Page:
ADOTAS – In the interest of providing consumers a higher level of confidence in the online advertising industry, the Self-Regulatory Principles for Online Behavioral Advertising aim to provide web consumers a mechanism for opting out of behavioral tracking services. In what might seem like a counter-intuitive move, many third-party data providers and publishers have gotten on board.
Why? Not only is it simply the right thing to do but most also believe transparency is good for all parties involved. Giving consumers the right to opt out of or customize behavioral targeting attributes enables them to have greater control over which ads—if any—they most want to see.
However, it’s also up to us as an industry to educate the consumer to the fact that Do-Not-Track privacy may come at a price. Web users today enjoy virtually unfettered access to a staggering amount of high-quality, “free” content—content that is paid for by advertisers. When we go online to check the weather, get the news, find a recipe or check out the latest celebrity gossip, all of this great content is provided courtesy of the advertisers who support the site, pay the writers’ salaries and ensure the infrastructure remains in place to deliver this “free” information.
By opting out, consumers would essentially be pulling the rug from under the free content that we’ve all come to enjoy and even depend on. And, although it’s unlikely, should consumers opt out en mass, the situation would force content providers to move to a subscription-based model in order to stay in business.
This would leave consumers asking themselves, “Would I be willing to pay for this content?” In most cases it seems unlikely, given the fact we’ve been spoiled for so long with free access, courtesy of advertisers.
It’s ironic that in a time when so many web users routinely and willingly share too much information over the likes of Facebook and Twitter—intimate details of their lives put on display for virtually anyone to see—maintaining online privacy still remains such an overwhelming concern. A large part of this stems from the fact that consumers are mostly unaware of exactly the kind of information behavioral targeting gathers about them.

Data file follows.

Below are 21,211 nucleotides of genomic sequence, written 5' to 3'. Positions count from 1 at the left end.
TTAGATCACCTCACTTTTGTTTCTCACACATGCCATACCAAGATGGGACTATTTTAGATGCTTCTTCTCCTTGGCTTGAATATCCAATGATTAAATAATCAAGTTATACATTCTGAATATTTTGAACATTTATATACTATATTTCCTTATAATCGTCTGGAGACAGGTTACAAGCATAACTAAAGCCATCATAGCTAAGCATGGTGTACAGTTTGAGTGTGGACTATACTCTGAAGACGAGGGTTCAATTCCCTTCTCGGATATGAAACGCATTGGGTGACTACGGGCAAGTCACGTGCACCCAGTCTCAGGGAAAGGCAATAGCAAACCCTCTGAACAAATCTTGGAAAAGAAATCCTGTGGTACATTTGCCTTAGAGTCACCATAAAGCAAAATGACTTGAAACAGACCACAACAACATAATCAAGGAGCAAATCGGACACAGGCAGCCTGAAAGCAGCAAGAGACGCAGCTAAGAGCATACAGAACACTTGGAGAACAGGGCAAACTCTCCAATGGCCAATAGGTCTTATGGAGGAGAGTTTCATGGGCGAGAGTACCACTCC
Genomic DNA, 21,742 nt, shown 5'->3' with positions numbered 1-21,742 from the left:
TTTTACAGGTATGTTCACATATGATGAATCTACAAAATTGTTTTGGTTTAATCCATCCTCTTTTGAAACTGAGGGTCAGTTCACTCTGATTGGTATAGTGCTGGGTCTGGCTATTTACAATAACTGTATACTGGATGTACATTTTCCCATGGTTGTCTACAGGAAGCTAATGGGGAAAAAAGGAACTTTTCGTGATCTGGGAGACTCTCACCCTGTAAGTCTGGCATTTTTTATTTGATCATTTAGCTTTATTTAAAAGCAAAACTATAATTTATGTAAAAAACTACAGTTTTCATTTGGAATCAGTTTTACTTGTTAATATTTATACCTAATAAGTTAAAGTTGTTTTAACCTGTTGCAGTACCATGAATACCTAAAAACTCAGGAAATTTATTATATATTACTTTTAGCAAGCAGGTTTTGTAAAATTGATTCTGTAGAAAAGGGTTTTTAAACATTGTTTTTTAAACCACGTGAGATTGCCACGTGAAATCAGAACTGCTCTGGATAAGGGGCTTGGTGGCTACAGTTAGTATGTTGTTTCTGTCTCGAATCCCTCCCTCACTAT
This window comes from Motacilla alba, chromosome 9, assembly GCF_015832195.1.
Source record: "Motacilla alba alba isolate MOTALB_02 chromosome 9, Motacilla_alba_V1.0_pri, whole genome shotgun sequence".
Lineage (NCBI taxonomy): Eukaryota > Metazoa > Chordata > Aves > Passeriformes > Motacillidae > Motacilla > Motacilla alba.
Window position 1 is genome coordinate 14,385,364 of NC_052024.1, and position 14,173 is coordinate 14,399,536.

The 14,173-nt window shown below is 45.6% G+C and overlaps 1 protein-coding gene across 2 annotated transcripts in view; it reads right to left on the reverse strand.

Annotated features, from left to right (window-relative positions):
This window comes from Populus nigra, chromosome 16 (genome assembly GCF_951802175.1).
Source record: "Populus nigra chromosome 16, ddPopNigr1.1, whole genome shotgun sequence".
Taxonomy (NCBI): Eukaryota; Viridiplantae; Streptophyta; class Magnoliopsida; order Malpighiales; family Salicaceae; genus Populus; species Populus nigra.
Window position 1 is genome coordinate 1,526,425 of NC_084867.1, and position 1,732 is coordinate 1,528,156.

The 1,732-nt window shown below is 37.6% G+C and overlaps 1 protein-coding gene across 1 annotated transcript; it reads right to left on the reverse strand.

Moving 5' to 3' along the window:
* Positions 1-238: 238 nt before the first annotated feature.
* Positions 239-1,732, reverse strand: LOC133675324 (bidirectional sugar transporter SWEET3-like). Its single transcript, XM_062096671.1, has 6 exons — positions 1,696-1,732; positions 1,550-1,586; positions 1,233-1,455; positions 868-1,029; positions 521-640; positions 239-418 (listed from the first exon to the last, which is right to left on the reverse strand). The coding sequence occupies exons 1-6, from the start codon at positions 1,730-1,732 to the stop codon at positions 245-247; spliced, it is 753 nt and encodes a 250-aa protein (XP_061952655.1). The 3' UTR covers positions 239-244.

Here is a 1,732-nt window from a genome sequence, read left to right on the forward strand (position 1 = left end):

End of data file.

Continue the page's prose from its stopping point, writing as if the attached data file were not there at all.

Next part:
As we in the industry well know, personally identifiable information (PII) is never, ever shared with ad servers. Only anonymous cues to user preferences and interests based on their online behavior are collected. We must help consumers understand that we are not the bad guys trying to sniff out incriminating or PII details.
The truth is that behavioral targeting has been a part of our culture for as long as most of us can remember. It’s been done with direct mail marketing for years as advertisers have attempted to drill down to specific demographics that they hope will point to predictable consumer behavior and target these potential audiences with carefully crafted messages. The same is true of online targeting, only with this media, the opportunity is much greater to more carefully and strategically deliver messages only to those audiences who have actively expressed interest in receiving them through their behaviors.
While this behavioral information is valuable to advertisers, it’s also beneficial to consumers. This kind of targeting ensures they receive only the most relevant ads and offers that cater to their interest from advertisers who actively support the free content sources web users enjoy. It’s a win-win, in much the same way that Neilsen and Arbitron tracking have ensured the continuation of free TV and radio broadcasts.
Certainly it behooves us as an industry to collectively support and acquiesce to consumers’ stated desire for privacy and opt-out choices. But it’s also our responsibility to educate them about the sacrifices they may be making by going completely track-free. So-called “free” web content must be paid for somehow, and ultimately the consumer may be forced to choose how—either by sharing anonymous and relatively innocuous information about their online behaviors or by reaching into their wallets and pulling out a credit card.